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Erikson’s Psychosocial Theory
Erik Erikson’s Psychosocial Development
- Far less emphasis on sexual urges.
- More emphasis on social and cultural influences
on development.
- Development occurs in a sequence of stages
defined by a unique crisis or social challenge.
- Journey to adulthood is fraught with obstacles.
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The Eight Stages of
Psychosocial Development
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The Learning Perspective
John B. Watson
- Strong emphasis on environmental influences.

recall Locke’s tabula rasa
- “Little Albert” experiment
Ivan Pavlov
- Classical conditioning
- Pavlov’s dog
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Early Learning Theories
B. F. Skinner’s Operant Conditioning
- Focus on outcome of behaviour for predicting future
occurrences of that behaviour.
- Reinforcement ↑ probability of behaviour occurring again
Positive reinforcement (i.e. reward)
Negative reinforcement (i.e. taking away unpleasant things)
- Punishment ↓ probability of behaviour occurring again
Albert Bandura’s Social Cognitive Theory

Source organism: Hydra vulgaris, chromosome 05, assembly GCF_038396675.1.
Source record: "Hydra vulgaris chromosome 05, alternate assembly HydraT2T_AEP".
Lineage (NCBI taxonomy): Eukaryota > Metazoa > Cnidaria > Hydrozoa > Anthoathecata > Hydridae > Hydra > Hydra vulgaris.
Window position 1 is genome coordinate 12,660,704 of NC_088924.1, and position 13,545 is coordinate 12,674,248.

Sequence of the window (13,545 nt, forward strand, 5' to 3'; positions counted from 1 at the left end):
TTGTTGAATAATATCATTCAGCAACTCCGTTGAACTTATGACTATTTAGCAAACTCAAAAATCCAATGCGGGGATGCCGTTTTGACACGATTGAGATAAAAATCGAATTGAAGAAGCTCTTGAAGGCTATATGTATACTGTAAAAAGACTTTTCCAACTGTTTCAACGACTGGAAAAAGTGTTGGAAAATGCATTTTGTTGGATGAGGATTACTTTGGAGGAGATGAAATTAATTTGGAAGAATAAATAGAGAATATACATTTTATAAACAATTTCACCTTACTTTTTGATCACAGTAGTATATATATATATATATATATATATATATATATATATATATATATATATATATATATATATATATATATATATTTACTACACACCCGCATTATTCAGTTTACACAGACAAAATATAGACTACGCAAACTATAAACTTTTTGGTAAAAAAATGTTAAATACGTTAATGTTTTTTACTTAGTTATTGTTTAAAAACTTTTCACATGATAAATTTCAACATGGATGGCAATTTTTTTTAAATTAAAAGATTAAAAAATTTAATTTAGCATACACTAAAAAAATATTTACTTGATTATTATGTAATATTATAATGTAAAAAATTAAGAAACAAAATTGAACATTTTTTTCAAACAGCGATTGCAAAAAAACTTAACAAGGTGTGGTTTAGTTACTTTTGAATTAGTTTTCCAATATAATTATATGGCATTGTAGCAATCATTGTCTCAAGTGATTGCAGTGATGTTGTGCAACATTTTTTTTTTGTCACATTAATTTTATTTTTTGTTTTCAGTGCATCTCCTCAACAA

- Imitation or observational (vicarious) learning.
- Emphasizes role of environment, behaviour and cognitions
(i.e. self-efficacy) as important in shaping development.
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The Cognitive-Developmental
Perspective
Jean Piaget
- Infants, children, adolescents naturally motivated to
make sense of the physical and social world.
- 4 distinct stages in cognitive development
- sensorimotor
- preoperational thought
- concrete operational thought
- formal operational thought
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The Contextual Perspective
Culture
- the knowledge,attitudes,beliefs, symbolic
representations and behaviors associated
with a group of people.
-
provides the context in which a child
develops.
-
Important influence from infancy to adolescence.
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Ecological Systems Theory
Urie Bronfenbrenner’s Ecological Systems
Theory
